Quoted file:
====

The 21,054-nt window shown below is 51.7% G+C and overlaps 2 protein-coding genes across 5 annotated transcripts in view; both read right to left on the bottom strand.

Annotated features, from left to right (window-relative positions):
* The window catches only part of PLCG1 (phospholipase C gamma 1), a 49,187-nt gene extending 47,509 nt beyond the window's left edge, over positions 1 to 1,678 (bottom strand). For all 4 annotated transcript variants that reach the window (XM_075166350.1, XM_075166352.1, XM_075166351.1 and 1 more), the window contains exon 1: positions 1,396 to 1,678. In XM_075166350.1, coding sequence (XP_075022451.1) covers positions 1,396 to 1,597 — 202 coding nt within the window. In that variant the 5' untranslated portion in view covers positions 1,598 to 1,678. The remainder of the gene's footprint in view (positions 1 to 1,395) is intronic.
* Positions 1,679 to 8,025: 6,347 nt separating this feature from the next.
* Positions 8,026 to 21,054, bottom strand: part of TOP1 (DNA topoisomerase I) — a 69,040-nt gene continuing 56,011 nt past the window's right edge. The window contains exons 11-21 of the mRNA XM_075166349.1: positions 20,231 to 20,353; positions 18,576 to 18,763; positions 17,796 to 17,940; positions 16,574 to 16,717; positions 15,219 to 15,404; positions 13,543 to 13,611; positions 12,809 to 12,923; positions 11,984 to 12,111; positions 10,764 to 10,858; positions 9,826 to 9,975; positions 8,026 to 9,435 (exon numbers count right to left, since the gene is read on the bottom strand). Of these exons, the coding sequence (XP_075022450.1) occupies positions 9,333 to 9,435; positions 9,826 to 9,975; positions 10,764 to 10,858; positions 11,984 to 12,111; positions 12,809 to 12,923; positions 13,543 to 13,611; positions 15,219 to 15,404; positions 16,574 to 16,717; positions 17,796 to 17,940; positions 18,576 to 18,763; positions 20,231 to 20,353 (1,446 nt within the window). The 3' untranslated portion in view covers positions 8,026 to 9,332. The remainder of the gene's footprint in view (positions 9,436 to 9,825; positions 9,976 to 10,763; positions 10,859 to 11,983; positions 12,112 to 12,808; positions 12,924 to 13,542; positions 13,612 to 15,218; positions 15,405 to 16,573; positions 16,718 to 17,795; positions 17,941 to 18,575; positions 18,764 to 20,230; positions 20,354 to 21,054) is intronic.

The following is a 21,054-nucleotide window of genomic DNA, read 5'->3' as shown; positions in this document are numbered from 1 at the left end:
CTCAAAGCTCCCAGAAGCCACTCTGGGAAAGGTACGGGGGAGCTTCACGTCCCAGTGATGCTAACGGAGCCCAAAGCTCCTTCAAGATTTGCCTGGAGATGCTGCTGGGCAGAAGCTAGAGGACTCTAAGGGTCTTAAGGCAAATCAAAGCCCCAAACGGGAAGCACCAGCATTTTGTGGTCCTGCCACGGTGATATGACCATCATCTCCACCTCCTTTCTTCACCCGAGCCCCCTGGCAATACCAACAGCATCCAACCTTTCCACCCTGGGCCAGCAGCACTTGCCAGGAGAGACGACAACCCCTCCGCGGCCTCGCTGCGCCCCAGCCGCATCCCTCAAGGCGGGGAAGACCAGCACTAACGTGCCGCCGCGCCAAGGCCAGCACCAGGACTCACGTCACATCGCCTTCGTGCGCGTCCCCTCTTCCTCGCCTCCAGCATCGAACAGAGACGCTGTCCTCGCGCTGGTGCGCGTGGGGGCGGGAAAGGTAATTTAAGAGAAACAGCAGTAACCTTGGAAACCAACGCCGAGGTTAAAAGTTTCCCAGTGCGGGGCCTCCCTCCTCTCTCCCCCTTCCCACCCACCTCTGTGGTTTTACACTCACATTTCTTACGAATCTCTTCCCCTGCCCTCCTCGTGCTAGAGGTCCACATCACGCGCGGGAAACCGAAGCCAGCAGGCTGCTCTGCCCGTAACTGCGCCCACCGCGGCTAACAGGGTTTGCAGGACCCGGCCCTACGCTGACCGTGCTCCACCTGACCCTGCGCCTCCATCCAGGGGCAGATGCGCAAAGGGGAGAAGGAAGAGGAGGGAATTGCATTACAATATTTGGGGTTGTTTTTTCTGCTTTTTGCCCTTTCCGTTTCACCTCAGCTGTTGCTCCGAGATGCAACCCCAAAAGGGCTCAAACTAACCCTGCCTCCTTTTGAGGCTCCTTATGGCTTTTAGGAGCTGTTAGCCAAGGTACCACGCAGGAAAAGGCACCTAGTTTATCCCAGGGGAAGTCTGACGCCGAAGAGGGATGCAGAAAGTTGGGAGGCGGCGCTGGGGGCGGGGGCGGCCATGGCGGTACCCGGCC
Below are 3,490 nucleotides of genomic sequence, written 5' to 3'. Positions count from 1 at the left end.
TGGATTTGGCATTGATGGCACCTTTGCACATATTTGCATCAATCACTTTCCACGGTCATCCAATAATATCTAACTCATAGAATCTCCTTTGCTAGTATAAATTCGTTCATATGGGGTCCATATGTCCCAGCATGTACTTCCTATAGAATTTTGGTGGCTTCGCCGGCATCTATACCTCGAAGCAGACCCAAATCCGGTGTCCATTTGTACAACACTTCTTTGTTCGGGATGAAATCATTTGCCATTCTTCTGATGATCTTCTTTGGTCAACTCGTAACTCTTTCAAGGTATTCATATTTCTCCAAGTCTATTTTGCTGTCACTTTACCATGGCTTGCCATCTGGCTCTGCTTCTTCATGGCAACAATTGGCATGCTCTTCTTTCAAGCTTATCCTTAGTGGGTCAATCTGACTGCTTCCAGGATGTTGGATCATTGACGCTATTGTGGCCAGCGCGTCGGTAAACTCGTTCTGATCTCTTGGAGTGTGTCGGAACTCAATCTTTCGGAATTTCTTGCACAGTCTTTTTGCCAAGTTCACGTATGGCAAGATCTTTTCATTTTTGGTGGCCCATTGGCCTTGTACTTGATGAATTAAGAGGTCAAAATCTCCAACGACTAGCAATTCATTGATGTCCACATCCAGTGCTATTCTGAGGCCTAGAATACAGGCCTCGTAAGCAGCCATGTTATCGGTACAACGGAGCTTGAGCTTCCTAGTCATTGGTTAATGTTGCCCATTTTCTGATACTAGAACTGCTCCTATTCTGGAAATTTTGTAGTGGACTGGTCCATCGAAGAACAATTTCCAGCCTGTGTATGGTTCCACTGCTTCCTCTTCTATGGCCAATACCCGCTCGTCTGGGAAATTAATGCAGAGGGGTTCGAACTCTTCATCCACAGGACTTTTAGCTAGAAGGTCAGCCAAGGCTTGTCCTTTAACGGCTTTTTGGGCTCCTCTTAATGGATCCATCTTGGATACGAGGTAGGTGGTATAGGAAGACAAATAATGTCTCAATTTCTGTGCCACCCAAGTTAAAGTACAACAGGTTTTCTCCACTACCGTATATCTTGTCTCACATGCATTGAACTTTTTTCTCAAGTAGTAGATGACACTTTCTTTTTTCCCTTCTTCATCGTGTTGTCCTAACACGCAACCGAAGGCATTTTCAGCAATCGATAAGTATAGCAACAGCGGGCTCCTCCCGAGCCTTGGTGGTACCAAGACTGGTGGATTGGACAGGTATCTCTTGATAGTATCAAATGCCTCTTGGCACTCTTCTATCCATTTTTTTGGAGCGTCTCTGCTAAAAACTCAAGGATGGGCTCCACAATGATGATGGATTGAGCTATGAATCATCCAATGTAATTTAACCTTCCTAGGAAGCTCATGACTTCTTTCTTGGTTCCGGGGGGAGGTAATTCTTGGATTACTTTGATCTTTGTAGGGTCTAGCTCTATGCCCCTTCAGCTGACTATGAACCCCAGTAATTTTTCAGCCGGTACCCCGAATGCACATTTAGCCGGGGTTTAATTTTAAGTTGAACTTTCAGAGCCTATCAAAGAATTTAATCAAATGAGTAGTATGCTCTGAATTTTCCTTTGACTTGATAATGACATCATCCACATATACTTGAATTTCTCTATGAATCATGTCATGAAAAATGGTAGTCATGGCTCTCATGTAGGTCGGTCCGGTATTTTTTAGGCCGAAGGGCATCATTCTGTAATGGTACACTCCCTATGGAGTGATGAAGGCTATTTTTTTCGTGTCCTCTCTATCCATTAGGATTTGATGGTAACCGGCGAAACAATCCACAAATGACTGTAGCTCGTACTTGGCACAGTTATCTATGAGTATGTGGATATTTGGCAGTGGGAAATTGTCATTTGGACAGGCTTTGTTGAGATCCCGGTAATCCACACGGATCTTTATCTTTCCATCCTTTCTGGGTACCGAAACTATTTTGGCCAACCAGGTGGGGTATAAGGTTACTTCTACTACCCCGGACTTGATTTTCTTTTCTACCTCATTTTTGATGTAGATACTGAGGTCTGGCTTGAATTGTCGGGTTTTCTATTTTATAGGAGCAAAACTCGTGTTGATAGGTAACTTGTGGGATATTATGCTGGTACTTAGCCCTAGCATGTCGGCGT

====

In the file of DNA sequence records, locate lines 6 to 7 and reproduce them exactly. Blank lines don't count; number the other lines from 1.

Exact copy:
The following is a 21,054-nucleotide window of genomic DNA, read 5'->3' as shown; positions in this document are numbered from 1 at the left end:
CTCAAAGCTCCCAGAAGCCACTCTGGGAAAGGTACGGGGGAGCTTCACGTCCCAGTGATGCTAACGGAGCCCAAAGCTCCTTCAAGATTTGCCTGGAGATGCTGCTGGGCAGAAGCTAGAGGACTCTAAGGGTCTTAAGGCAAATCAAAGCCCCAAACGGGAAGCACCAGCATTTTGTGGTCCTGCCACGGTGATATGACCATCATCTCCACCTCCTTTCTTCACCCGAGCCCCCTGGCAATACCAACAGCATCCAACCTTTCCACCCTGGGCCAGCAGCACTTGCCAGGAGAGACGACAACCCCTCCGCGGCCTCGCTGCGCCCCAGCCGCATCCCTCAAGGCGGGGAAGACCAGCACTAACGTGCCGCCGCGCCAAGGCCAGCACCAGGACTCACGTCACATCGCCTTCGTGCGCGTCCCCTCTTCCTCGCCTCCAGCATCGAACAGAGACGCTGTCCTCGCGCTGGTGCGCGTGGGGGCGGGAAAGGTAATTTAAGAGAAACAGCAGTAACCTTGGAAACCAACGCCGAGGTTAAAAGTTTCCCAGTGCGGGGCCTCCCTCCTCTCTCCCCCTTCCCACCCACCTCTGTGGTTTTACACTCACATTTCTTACGAATCTCTTCCCCTGCCCTCCTCGTGCTAGAGGTCCACATCACGCGCGGGAAACCGAAGCCAGCAGGCTGCTCTGCCCGTAACTGCGCCCACCGCGGCTAACAGGGTTTGCAGGACCCGGCCCTACGCTGACCGTGCTCCACCTGACCCTGCGCCTCCATCCAGGGGCAGATGCGCAAAGGGGAGAAGGAAGAGGAGGGAATTGCATTACAATATTTGGGGTTGTTTTTTCTGCTTTTTGCCCTTTCCGTTTCACCTCAGCTGTTGCTCCGAGATGCAACCCCAAAAGGGCTCAAACTAACCCTGCCTCCTTTTGAGGCTCCTTATGGCTTTTAGGAGCTGTTAGCCAAGGTACCACGCAGGAAAAGGCACCTAGTTTATCCCAGGGGAAGTCTGACGCCGAAGAGGGATGCAGAAAGTTGGGAGGCGGCGCTGGGGGCGGGGGCGGCCATGGCGGTACCCGGCC